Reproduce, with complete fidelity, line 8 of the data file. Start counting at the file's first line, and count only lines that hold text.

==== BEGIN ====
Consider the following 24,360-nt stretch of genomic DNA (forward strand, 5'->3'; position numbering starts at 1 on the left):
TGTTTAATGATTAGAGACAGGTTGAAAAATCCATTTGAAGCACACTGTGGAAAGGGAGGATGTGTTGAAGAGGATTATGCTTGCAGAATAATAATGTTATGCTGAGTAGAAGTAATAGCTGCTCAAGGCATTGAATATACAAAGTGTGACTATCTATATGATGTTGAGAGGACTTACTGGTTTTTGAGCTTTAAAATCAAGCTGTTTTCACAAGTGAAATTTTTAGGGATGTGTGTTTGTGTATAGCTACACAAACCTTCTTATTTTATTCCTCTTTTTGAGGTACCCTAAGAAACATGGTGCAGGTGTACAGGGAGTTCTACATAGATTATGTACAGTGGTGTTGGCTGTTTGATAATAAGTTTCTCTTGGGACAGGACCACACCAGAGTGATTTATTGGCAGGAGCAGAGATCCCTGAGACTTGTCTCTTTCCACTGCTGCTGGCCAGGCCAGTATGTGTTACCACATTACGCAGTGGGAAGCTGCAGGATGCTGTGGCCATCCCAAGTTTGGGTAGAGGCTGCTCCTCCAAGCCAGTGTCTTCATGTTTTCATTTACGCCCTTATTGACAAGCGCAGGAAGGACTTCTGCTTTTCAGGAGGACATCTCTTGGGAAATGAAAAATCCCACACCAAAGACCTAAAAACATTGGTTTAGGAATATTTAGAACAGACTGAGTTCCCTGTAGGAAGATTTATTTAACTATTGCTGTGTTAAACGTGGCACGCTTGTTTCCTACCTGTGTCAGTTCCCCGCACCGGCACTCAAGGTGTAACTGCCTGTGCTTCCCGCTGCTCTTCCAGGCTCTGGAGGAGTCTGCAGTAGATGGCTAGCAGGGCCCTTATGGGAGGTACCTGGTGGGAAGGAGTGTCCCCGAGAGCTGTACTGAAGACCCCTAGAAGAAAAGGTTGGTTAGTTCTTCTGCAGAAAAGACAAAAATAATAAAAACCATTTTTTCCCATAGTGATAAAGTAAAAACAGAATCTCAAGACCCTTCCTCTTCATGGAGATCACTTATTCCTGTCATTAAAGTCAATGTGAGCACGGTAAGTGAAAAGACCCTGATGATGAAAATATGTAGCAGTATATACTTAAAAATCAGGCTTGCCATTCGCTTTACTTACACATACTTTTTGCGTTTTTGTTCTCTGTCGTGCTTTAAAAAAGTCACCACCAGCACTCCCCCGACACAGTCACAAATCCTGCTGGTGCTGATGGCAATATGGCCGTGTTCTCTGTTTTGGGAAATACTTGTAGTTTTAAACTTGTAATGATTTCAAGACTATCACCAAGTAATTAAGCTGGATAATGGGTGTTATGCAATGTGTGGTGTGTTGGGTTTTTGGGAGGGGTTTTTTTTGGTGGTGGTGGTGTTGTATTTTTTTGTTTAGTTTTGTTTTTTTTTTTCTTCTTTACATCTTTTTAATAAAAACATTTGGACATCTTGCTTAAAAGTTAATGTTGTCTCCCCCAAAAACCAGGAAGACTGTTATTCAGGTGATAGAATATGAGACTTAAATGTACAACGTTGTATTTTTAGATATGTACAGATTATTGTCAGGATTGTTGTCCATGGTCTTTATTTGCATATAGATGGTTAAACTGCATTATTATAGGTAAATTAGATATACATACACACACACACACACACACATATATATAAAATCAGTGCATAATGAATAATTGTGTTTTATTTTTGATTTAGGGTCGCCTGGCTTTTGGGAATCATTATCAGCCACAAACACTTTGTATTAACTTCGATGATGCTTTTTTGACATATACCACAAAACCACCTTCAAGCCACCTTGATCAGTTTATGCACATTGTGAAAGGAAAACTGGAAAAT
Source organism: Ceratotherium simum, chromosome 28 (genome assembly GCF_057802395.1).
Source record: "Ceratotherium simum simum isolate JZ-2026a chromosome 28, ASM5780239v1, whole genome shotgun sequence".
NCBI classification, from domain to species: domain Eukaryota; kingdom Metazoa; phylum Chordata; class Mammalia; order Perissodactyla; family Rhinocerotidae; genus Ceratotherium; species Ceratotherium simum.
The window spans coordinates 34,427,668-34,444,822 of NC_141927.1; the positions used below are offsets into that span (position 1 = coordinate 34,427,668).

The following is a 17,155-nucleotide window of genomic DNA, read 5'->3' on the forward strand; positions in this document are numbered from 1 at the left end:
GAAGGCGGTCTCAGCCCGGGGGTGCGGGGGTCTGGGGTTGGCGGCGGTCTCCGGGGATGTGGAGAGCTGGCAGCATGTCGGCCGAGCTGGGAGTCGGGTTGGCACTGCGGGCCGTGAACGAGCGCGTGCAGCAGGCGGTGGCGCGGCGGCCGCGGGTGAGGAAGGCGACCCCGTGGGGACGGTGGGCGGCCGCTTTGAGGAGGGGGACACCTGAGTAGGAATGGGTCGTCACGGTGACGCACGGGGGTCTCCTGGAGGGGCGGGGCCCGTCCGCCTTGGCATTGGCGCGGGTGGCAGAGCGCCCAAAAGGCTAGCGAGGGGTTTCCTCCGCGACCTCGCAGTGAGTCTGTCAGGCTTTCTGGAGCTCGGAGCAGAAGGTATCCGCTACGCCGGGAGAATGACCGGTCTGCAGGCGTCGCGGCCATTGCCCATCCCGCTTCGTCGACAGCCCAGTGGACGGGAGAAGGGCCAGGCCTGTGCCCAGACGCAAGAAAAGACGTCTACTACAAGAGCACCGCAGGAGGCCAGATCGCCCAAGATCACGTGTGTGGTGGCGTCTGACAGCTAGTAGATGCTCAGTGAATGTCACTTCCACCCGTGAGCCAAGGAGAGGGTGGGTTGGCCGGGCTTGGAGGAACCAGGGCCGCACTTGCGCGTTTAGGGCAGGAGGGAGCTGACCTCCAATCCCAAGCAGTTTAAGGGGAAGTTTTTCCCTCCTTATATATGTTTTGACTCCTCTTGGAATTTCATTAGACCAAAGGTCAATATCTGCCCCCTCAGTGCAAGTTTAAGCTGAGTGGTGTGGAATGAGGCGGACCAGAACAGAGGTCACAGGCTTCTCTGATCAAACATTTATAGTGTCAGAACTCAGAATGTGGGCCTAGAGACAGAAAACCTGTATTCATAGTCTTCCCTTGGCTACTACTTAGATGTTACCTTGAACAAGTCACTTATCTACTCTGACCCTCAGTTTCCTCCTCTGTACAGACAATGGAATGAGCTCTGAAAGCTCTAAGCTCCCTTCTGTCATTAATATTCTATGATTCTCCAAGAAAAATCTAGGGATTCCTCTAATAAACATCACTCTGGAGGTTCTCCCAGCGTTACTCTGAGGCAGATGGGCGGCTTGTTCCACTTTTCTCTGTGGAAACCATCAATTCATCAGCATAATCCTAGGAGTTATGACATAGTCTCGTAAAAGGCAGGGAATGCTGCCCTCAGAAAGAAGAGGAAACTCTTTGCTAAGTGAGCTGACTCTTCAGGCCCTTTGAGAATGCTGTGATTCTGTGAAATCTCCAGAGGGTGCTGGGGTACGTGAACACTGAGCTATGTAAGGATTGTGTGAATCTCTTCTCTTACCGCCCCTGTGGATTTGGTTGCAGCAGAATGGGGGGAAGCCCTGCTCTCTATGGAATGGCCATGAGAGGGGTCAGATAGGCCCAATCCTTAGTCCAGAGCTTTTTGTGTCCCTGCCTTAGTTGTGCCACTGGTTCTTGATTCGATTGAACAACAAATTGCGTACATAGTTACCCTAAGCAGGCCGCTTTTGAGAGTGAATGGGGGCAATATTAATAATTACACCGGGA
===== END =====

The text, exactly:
GAAGGCGGTCTCAGCCCGGGGGTGCGGGGGTCTGGGGTTGGCGGCGGTCTCCGGGGATGTGGAGAGCTGGCAGCATGTCGGCCGAGCTGGGAGTCGGGTTGGCACTGCGGGCCGTGAACGAGCGCGTGCAGCAGGCGGTGGCGCGGCGGCCGCGGGTGAGGAAGGCGACCCCGTGGGGACGGTGGGCGGCCGCTTTGAGGAGGGGGACACCTGAGTAGGAATGGGTCGTCACGGTGACGCACGGGGGTCTCCTGGAGGGGCGGGGCCCGTCCGCCTTGGCATTGGCGCGGGTGGCAGAGCGCCCAAAAGGCTAGCGAGGGGTTTCCTCCGCGACCTCGCAGTGAGTCTGTCAGGCTTTCTGGAGCTCGGAGCAGAAGGTATCCGCTACGCCGGGAGAATGACCGGTCTGCAGGCGTCGCGGCCATTGCCCATCCCGCTTCGTCGACAGCCCAGTGGACGGGAGAAGGGCCAGGCCTGTGCCCAGACGCAAGAAAAGACGTCTACTACAAGAGCACCGCAGGAGGCCAGATCGCCCAAGATCACGTGTGTGGTGGCGTCTGACAGCTAGTAGATGCTCAGTGAATGTCACTTCCACCCGTGAGCCAAGGAGAGGGTGGGTTGGCCGGGCTTGGAGGAACCAGGGCCGCACTTGCGCGTTTAGGGCAGGAGGGAGCTGACCTCCAATCCCAAGCAGTTTAAGGGGAAGTTTTTCCCTCCTTATATATGTTTTGACTCCTCTTGGAATTTCATTAGACCAAAGGTCAATATCTGCCCCCTCAGTGCAAGTTTAAGCTGAGTGGTGTGGAATGAGGCGGACCAGAACAGAGGTCACAGGCTTCTCTGATCAAACATTTATAGTGTCAGAACTCAGAATGTGGGCCTAGAGACAGAAAACCTGTATTCATAGTCTTCCCTTGGCTACTACTTAGATGTTACCTTGAACAAGTCACTTATCTACTCTGACCCTCAGTTTCCTCCTCTGTACAGACAATGGAATGAGCTCTGAAAGCTCTAAGCTCCCTTCTGTCATTAATATTCTATGATTCTCCAAGAAAAATCTAGGGATTCCTCTAATAAACATCACTCTGGAGGTTCTCCCAGCGTTACTCTGAGGCAGATGGGCGGCTTGTTCCACTTTTCTCTGTGGAAACCATCAATTCATCAGCATAATCCTAGGAGTTATGACATAGTCTCGTAAAAGGCAGGGAATGCTGCCCTCAGAAAGAAGAGGAAACTCTTTGCTAAGTGAGCTGACTCTTCAGGCCCTTTGAGAATGCTGTGATTCTGTGAAATCTCCAGAGGGTGCTGGGGTACGTGAACACTGAGCTATGTAAGGATTGTGTGAATCTCTTCTCTTACCGCCCCTGTGGATTTGGTTGCAGCAGAATGGGGGGAAGCCCTGCTCTCTATGGAATGGCCATGAGAGGGGTCAGATAGGCCCAATCCTTAGTCCAGAGCTTTTTGTGTCCCTGCCTTAGTTGTGCCACTGGTTCTTGATTCGATTGAACAACAAATTGCGTACATAGTTACCCTAAGCAGGCCGCTTTTGAGAGTGAATGGGGGCAATATTAATAATTACACCGGGA